Spotted Lanternfly Updates
By Nancy Cusumano
Although efforts to develop management techniques to control the invasive spotted lanternfly (SLF) are well underway—including current work funded by a USDA Specialty Crop Research Initiative grant awarded in 2019—as expected, the pest’s presence and influence have continued to spread.
Since fall of 2020, there have been a number of finds—not always indicating established populations, but generally illustrating the pest’s penchant for spreading, particularly with inadvertent human assistance.
Last October, two dead SLF individuals were found in Massachusetts and egg masses were found in Maine. Both had been transported in on plant material that originated in Pennsylvania. The egg masses were empty and presumably had hatched in Pennsylvania, not in Maine.
Live populations were discovered in New Canaan and Greenwich, Connecticut, and in Jefferson County, Ohio, along the Ohio River and adjacent to the known western Pennsylvania population in Beaver County.
The SLF map maintained by the New York State IPM Program was updated to reflect infestations in these Connecticut and Ohio counties, in addition to Washington County in Maryland.
In November, a population was discovered in Ithaca, NY, by an entomology undergraduate student. Adults and egg masses were discovered around the parking area of a student apartment complex. Once 2021 arrived, a springtime removal of trees in the vicinity was conducted to stop any undiscovered egg masses from hatching.
Dead adults were found in Michigan, but there remain no known live populations. The dead adults arrived on freight or trucks from infested areas.
In New York, large infestations were found in Orangeburg, Port Jervis, and Staten Island.
The map was updated to include Tompkins, Orange, and Rockland Counties, as well as Staten Island, Brooklyn, and Queens in the New York metropolitan area. Also added was Mineral County in West Virginia.
Also this month, Brian Walsh, a Penn State Extension horticulture educator in Berks County, PA, presented a webinar—Spotted Lanternfly: Impacts and Strategies for Ornamental Plants—a useful overview of this pest and its implications. Visit www.hriresearch.org/thrive-web-series to view this and other webinars in the Horticultural Research Institute tHRIve web series.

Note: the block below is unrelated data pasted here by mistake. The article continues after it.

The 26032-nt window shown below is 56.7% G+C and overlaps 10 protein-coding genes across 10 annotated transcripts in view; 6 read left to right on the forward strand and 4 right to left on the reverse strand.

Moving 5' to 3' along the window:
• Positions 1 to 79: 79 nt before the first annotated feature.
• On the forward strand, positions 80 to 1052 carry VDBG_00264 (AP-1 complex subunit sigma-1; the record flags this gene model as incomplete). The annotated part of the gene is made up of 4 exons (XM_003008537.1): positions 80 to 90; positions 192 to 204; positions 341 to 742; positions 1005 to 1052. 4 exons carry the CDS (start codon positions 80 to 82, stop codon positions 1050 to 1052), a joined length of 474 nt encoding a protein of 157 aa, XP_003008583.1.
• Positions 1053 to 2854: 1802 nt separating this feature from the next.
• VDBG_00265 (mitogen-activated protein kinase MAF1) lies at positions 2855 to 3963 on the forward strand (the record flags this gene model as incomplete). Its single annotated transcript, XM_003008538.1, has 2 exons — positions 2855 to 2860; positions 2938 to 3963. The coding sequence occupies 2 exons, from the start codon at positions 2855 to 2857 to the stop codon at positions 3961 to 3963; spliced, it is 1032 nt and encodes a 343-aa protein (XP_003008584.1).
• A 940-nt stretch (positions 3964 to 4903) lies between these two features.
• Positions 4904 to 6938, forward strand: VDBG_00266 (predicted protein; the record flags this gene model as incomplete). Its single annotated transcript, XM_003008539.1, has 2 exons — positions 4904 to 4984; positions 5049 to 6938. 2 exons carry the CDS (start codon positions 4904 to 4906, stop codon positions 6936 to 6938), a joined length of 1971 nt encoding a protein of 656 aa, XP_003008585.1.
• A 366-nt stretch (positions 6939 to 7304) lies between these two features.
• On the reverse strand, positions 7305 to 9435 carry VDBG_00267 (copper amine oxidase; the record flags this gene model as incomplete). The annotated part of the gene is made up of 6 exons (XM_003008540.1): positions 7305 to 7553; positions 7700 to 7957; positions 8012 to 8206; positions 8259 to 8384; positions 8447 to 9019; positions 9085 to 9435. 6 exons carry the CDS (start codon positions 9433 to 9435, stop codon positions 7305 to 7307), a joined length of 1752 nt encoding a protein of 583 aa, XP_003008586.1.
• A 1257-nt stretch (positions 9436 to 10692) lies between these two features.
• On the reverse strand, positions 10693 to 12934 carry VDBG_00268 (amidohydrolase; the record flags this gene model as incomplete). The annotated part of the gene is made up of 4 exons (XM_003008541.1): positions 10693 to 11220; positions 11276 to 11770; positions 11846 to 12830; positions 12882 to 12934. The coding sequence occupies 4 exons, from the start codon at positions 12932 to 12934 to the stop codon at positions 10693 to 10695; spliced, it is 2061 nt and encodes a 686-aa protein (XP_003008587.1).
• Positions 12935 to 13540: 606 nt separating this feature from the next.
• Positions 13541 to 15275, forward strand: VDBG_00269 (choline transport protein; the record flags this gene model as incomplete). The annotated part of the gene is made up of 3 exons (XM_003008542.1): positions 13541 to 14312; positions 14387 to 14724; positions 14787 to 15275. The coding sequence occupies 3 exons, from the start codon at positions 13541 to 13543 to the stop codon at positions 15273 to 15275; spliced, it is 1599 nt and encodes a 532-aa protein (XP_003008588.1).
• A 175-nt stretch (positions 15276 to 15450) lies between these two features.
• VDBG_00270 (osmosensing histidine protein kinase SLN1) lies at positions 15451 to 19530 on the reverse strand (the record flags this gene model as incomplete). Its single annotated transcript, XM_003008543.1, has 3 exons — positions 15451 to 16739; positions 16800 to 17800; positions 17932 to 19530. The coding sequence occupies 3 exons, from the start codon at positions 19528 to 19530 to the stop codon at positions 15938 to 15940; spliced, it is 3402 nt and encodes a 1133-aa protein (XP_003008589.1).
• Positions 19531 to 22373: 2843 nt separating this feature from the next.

Berkley County, in western Maryland, was added to the map. There also were dead individuals discovered in three North Carolina counties.
In February, Virginia expanded its quarantine area by two more counties, Warren and Clarke.
Several New Jersey counties were added to the map, reflecting that most of the state is now infested.
Pennsylvania added eight more counties to its quarantine, painting a swath westward across the whole state. The counties added were Cambria, Cameron, Franklin, Lackawanna, Montour, Pike, Wayne, and Westmoreland. These counties are not completely infested but have some municipalities with known infestations.
The 2021 Spotted Lanternfly Summit was held virtually over the course of three full days, featuring presentations on new research, extension, and communications efforts and outreach to stakeholders and industry.
Visit StopSLF.org to watch the summit presentations. Also available to view is the recording of Spotted Lanternfly 101, a presentation and Q&A session held the week before the summit and intended to provide attendees with foundational SLF knowledge key to deriving maximum benefit from the summit.
Stop SLF (www.stopslf.org)—The USDA SCRI-funded project to research and develop control methods for spotted lanternfly, maintained by the Northeastern IPM Center.
Penn State Extension: Spotted Lanternfly (extension.psu.edu/spotted-lanternfly)—Penn State was the lead institution on the 2018 Northeastern IPM Center-funded working group that laid the groundwork for the USDA SCRI grant, and the grant’s project director, Julie Urban, is an associate research professor at Penn State.
The Northeastern IPM Center promotes integrated pest management for reducing risks to human health and the environment. If republishing our news, please acknowledge the source (“From Northeast IPM Insights”) along with a link to our website.